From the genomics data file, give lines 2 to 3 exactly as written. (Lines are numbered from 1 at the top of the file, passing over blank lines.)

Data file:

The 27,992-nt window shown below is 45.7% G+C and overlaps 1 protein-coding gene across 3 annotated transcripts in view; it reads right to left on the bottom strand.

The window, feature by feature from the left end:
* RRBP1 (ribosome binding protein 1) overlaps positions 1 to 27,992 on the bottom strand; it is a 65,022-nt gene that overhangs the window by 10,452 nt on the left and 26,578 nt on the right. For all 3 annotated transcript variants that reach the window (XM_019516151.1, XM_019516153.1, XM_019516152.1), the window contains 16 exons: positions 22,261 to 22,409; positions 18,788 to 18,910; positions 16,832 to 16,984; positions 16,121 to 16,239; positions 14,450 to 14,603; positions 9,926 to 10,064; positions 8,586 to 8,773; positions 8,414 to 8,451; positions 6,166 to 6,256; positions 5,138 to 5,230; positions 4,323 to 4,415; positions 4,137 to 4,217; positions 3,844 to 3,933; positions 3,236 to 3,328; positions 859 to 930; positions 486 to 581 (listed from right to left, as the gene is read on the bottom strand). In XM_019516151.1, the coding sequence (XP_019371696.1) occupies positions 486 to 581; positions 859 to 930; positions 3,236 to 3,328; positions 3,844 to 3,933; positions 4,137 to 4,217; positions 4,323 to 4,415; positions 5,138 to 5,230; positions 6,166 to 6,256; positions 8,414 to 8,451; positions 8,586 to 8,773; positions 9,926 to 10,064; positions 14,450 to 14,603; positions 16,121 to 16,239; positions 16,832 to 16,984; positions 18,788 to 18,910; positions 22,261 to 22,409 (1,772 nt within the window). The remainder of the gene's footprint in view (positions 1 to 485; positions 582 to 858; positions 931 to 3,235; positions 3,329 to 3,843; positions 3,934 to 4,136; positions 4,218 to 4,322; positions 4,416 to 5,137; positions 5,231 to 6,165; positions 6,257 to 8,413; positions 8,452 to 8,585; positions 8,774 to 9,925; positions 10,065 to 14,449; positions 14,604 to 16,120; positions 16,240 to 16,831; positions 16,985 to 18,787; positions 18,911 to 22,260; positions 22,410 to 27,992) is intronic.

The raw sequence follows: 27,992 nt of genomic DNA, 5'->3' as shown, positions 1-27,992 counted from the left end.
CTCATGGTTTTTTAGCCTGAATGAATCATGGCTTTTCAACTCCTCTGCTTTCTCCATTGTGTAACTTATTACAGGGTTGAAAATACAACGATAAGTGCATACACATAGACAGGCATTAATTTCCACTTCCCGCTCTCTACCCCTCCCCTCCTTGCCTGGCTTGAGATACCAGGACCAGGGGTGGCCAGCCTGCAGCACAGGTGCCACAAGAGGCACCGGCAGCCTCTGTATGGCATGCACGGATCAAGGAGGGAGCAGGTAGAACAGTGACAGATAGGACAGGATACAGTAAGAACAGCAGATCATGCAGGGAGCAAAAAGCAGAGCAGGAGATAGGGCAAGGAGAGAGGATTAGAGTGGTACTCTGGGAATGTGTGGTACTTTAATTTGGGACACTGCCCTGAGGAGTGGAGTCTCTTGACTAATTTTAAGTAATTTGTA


The window, feature by feature from the left end:
* RRBP1 (ribosome binding protein 1) overlaps positions 1 to 27,992 on the bottom strand; it is a 65,022-nt gene that overhangs the window by 10,452 nt on the left and 26,578 nt on the right. For all 3 annotated transcript variants that reach the window (XM_019516151.1, XM_019516153.1, XM_019516152.1), the window contains 16 exons: positions 22,261 to 22,409; positions 18,788 to 18,910; positions 16,832 to 16,984; positions 16,121 to 16,239; positions 14,450 to 14,603; positions 9,926 to 10,064; positions 8,586 to 8,773; positions 8,414 to 8,451; positions 6,166 to 6,256; positions 5,138 to 5,230; positions 4,323 to 4,415; positions 4,137 to 4,217; positions 3,844 to 3,933; positions 3,236 to 3,328; positions 859 to 930; positions 486 to 581 (listed from right to left, as the gene is read on the bottom strand). In XM_019516151.1, the coding sequence (XP_019371696.1) occupies positions 486 to 581; positions 859 to 930; positions 3,236 to 3,328; positions 3,844 to 3,933; positions 4,137 to 4,217; positions 4,323 to 4,415; positions 5,138 to 5,230; positions 6,166 to 6,256; positions 8,414 to 8,451; positions 8,586 to 8,773; positions 9,926 to 10,064; positions 14,450 to 14,603; positions 16,121 to 16,239; positions 16,832 to 16,984; positions 18,788 to 18,910; positions 22,261 to 22,409 (1,772 nt within the window). The remainder of the gene's footprint in view (positions 1 to 485; positions 582 to 858; positions 931 to 3,235; positions 3,329 to 3,843; positions 3,934 to 4,136; positions 4,218 to 4,322; positions 4,416 to 5,137; positions 5,231 to 6,165; positions 6,257 to 8,413; positions 8,452 to 8,585; positions 8,774 to 9,925; positions 10,065 to 14,449; positions 14,604 to 16,120; positions 16,240 to 16,831; positions 16,985 to 18,787; positions 18,911 to 22,260; positions 22,410 to 27,992) is intronic.